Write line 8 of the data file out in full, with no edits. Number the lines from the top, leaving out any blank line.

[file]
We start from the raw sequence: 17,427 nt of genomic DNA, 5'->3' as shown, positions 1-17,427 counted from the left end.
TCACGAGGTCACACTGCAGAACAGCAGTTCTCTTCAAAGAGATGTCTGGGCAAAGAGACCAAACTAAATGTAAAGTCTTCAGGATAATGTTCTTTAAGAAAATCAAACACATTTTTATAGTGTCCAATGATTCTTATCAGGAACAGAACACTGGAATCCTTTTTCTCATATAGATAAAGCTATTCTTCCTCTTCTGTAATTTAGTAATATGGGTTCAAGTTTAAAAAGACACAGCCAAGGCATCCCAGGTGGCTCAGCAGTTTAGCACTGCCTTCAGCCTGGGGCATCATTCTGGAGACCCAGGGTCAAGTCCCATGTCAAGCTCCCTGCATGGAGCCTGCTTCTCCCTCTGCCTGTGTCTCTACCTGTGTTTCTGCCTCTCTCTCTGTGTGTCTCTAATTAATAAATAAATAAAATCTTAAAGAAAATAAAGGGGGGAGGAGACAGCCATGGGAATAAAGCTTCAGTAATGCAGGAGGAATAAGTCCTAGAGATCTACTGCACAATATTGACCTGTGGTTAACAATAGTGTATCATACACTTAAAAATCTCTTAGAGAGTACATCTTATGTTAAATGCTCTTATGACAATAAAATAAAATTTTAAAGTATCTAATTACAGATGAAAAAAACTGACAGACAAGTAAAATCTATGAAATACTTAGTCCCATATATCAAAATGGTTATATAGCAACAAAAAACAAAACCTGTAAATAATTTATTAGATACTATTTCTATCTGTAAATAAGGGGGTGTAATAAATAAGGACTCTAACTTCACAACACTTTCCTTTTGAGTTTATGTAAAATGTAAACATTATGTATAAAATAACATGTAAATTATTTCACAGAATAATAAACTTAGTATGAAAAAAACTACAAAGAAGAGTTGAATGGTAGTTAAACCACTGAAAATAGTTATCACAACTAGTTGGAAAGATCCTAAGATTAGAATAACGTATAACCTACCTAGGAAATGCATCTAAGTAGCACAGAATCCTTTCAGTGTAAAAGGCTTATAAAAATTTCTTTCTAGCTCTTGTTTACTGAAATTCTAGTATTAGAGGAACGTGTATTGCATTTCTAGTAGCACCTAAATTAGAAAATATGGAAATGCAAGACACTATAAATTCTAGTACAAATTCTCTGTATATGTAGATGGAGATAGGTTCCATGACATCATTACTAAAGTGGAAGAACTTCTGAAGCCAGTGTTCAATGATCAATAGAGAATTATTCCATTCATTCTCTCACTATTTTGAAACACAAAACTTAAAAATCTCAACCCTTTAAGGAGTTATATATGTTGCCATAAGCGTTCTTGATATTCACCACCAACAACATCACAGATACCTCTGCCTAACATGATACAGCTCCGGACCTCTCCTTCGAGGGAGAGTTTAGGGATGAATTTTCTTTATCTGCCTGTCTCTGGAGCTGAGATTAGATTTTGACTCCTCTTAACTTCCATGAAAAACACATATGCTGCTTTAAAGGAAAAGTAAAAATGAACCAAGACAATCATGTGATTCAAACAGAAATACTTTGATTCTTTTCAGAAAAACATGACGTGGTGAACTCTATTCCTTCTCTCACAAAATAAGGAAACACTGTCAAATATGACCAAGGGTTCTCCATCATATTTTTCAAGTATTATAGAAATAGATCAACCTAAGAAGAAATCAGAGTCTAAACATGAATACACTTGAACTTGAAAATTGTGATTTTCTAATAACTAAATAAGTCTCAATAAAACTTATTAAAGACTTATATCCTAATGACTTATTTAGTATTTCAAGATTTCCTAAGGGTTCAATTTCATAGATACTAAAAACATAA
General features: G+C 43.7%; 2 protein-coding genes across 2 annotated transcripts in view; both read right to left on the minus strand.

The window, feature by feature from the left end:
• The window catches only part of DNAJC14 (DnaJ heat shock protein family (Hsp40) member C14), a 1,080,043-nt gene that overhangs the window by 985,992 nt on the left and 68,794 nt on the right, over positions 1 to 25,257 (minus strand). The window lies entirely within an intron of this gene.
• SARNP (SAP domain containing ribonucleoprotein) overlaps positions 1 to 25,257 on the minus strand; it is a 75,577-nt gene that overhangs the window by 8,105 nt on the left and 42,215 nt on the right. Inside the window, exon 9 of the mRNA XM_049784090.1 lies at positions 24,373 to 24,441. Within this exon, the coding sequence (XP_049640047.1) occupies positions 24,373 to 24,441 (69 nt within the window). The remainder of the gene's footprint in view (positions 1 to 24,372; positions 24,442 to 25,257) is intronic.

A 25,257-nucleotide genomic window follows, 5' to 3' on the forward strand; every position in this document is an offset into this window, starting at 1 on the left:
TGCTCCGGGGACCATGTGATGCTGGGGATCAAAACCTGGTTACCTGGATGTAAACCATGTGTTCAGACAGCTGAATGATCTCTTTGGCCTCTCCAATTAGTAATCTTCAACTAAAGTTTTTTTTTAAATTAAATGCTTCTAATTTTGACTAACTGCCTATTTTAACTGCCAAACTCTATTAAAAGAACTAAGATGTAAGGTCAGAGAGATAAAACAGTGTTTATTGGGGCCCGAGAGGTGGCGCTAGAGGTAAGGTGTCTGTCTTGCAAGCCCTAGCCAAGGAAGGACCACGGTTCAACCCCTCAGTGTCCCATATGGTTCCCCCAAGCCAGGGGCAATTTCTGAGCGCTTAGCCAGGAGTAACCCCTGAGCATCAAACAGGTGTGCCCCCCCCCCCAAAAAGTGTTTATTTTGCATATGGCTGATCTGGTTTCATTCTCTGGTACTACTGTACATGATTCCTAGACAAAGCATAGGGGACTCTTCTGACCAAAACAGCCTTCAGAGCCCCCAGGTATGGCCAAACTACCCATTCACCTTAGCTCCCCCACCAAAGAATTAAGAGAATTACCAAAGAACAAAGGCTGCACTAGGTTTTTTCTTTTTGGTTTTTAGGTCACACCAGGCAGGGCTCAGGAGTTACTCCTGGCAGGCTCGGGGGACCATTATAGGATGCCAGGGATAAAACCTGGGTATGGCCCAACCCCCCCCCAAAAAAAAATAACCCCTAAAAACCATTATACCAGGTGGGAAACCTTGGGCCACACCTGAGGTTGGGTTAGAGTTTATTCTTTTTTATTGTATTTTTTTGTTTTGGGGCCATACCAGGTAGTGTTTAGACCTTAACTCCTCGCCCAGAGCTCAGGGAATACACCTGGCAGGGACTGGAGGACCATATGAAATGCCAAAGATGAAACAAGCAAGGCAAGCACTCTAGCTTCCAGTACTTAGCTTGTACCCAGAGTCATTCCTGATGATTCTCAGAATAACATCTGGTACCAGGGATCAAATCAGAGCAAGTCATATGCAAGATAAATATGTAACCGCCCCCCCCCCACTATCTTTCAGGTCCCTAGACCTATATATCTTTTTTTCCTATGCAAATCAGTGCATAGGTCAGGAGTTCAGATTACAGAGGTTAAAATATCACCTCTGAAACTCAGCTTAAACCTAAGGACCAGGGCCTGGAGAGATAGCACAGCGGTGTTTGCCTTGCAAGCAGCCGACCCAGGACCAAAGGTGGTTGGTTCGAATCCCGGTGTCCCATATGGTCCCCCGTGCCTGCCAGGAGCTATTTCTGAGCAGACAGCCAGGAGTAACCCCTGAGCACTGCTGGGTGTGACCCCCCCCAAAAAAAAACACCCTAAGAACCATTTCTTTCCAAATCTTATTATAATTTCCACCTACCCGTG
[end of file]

TGCTCCGGGGACCATGTGATGCTGGGGATCAAAACCTGGTTACCTGGATGTAAACCATGTGTTCAGACAGCTGAATGATCTCTTTGGCCTCTCCAATTAGTAATCTTCAACTAAAGTTTTTTTTTAAATTAAATGCTTCTAATTTTGACTAACTGCCTATTTTAACTGCCAAACTCTATTAAAAGAACTAAGATGTAAGGTCAGAGAGATAAAACAGTGTTTATTGGGGCCCGAGAGGTGGCGCTAGAGGTAAGGTGTCTGTCTTGCAAGCCCTAGCCAAGGAAGGACCACGGTTCAACCCCTCAGTGTCCCATATGGTTCCCCCAAGCCAGGGGCAATTTCTGAGCGCTTAGCCAGGAGTAACCCCTGAGCATCAAACAGGTGTGCCCCCCCCCCCAAAAAGTGTTTATTTTGCATATGGCTGATCTGGTTTCATTCTCTGGTACTACTGTACATGATTCCTAGACAAAGCATAGGGGACTCTTCTGACCAAAACAGCCTTCAGAGCCCCCAGGTATGGCCAAACTACCCATTCACCTTAGCTCCCCCACCAAAGAATTAAGAGAATTACCAAAGAACAAAGGCTGCACTAGGTTTTTTCTTTTTGGTTTTTAGGTCACACCAGGCAGGGCTCAGGAGTTACTCCTGGCAGGCTCGGGGGACCATTATAGGATGCCAGGGATAAAACCTGGGTATGGCCCAACCCCCCCCCAAAAAAAAATAACCCCTAAAAACCATTATACCAGGTGGGAAACCTTGGGCCACACCTGAGGTTGGGTTAGAGTTTATTCTTTTTTATTGTATTTTTTTGTTTTGGGGCCATACCAGGTAGTGTTTAGACCTTAACTCCTCGCCCAGAGCTCAGGGAATACACCTGGCAGGGACTGGAGGACCATATGAAATGCCAAAGATGAAACAAGCAAGGCAAGCACTCTAGCTTCCAGTACTTAGCTTGTACCCAGAGTCATTCCTGATGATTCTCAGAATAACATCTGGTACCAGGGATCAAATCAGAGCAAGTCATATGCAAGATAAATATGTAACCGCCCCCCCCCCACTATCTTTCAGGTCCCTAGACCTATATATCTTTTTTTCCTATGCAAATCAGTGCATAGGTCAGGAGTTCAGATTACAGAGGTTAAAATATCACCTCTGAAACTCAGCTTAAACCTAAGGACCAGGGCCTGGAGAGATAGCACAGCGGTGTTTGCCTTGCAAGCAGCCGACCCAGGACCAAAGGTGGTTGGTTCGAATCCCGGTGTCCCATATGGTCCCCCGTGCCTGCCAGGAGCTATTTCTGAGCAGACAGCCAGGAGTAACCCCTGAGCACTGCTGGGTGTGACCCCCCCCAAAAAAAAACACCCTAAGAACCATTTCTTTCCAAATCTTATTATAATTTCCACCTACCCGTG